Prevent “Waste”ful Spending – How to Get Nice Amenities and Necessary Infrastructure
November 7, 2018 | WRITTEN BY: Environmental Design Group
Written by: Dave McCallops, P.E., Director of Water Resources
There are many reasons that visitors come to a camp. They might be the location, amenities, programming, or a combination of these features, but it’s most likely not for the water or wastewater-treatment system. However, when tough budgetary decisions are to be made, some camp directors may find themselves asking, “Is it nice or is it necessary?” Owners, directors, and operators of camps are responsible for finding the balance between what will drive revenue and the infrastructure that makes it all work. But what if you didn’t have to choose? What if you could have the nice amenities that attract paying customers, the necessary infrastructure to make sure it works, and extra dollars too?
The overestimates using the standard daily-usage rates have led to building systems for camps and campgrounds that are larger and more expensive then needed. Fortunately, there is a methodology to demonstrate the water usage for a camp or campground that allows the camp to install smaller treatment plants than typically required.
Time To Ante Up
The installation, operation, and maintenance of critically important drinking water and wastewater infrastructure can be very costly, and are likely the most necessary services provided at a camp. But if you surveyed visitors on what they would like to see, the infrastructure for drinking water and wastewater systems would probably rank last. With regulations changing over the years, more and more camps have had to install centralized water and wastewater-treatment systems to remain in compliance. So, what does that mean for other camps?
With a centralized water-treatment system or a wastewater-treatment system, the basic premise is similar. With the former, a treatment plant with water lines distributes the drinking water to serve the facilities in the camp. With the latter, a plant that is fed by a sanitary collection system captures and directs the wastewater for proper treatment before discharging it into a nearby creek or stream. The investment is typically quite costly, which can—and often does—divert dollars away from planned investments for the camp.
In working with recreational camps and campgrounds that are facing the challenge of investing in necessary infrastructure to meet changing regulations, I have found the biggest issue is regulatory standards that don’t reflect the historical water usage experienced by the camp. Be sure you know how much water a camp uses and needs to treat before washing thousands of dollars down the drain that could have been used elsewhere.
Standards Vs. Reality
Most regulatory agencies have standards that define how much water a camper or individual campsite will typically use on a daily basis. These standards determine the volume of water that must be produced, treated, and delivered as drinking water, and then collected and treated as wastewater. However, the regulatory standards for water usage can double the actual amount needed for a camp or campground in some cases. So, how does that affect the budget?
The overestimates using the standard daily-usage rates have led to building systems for camps and campgrounds that are larger and more expensive than needed. Fortunately, there is a methodology to demonstrate the water usage for a camp or campground that allows the camp to install smaller treatment plants than typically required. Working closely with the regulatory agency and having a proven track record of accuracy in these findings have saved some camp clients hundreds of thousands of dollars in construction costs.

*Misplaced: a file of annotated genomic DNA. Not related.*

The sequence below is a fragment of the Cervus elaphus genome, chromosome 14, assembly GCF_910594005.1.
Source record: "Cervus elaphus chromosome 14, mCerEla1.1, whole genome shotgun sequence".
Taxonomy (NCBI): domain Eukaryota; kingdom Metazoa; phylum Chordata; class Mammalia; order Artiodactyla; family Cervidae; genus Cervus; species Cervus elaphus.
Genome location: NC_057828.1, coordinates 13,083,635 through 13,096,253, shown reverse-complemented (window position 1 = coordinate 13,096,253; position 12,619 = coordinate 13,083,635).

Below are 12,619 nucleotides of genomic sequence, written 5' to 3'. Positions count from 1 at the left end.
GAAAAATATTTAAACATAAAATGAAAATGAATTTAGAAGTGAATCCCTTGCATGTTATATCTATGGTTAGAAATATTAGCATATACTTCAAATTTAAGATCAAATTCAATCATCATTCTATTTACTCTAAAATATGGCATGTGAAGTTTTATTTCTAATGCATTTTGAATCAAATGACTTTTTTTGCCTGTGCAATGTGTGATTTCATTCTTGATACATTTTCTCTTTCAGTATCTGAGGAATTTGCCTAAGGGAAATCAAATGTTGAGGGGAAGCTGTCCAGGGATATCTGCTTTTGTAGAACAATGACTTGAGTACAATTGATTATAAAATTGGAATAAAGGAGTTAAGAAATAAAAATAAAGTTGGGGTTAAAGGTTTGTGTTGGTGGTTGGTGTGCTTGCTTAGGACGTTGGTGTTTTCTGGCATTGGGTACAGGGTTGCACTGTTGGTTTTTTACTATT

Striking It Rich
The installation of a 25,000-gallon-per-day (gpd) wastewater-treatment plant provides a successful case study. Employing the regulatory standards for water usage, the plant should be sized to treat 50,000 gpd. However, after demonstrating to the regulatory agency that 25,000 gpd would suffice, a compromise was reached so that records would be kept, and if demand pushed the actual flow higher than 25,000 gpd, additional treatment at incremental 5,000 gpd segments would be installed. The bid for the treatment plant was approximately $700,000. While a 50,000 gpd treatment plant (what the standards would typically require) wouldn’t necessarily double the cost, $1.2-million is not an unreasonable estimate. That’s like finding an extra $500,000 to spend on visitor amenities instead of unnecessary infrastructure.
Now let’s take a look at what can happen when a camp simply follows regulatory standards:
A local campground has installed a 60,000 gpd wastewater-treatment plant because that’s “what the numbers called for.” The plant sees an actual, average daily flow of approximately 7,500 gpd. The campground is using approximately 12.5 percent of the installed infrastructure daily. Even during major events or holiday weekends, when the campground is full, the flows only reach approximately 35,000 gallons per day. The wastewater-treatment plant is nearly double what is needed. Along with the cost of building, the oversized plant requires more operations and maintenance dollars. So, along with taking construction dollars away from providing nice facilities or amenities for campers, there is the annual ongoing diversion of dollars to keep the oversized plant running properly.
Ask the right questions of consultants to determine if they are merely following the standards or they are thinking “outside the box” for ways to protect the environment and enhance the camp experience. Providing necessary infrastructure is part of the eternal “Is it nice or is it necessary?” debate. But what if you can have both—and some extra money to improve campers’ experiences? That would be a win-win for a camp and its visitors!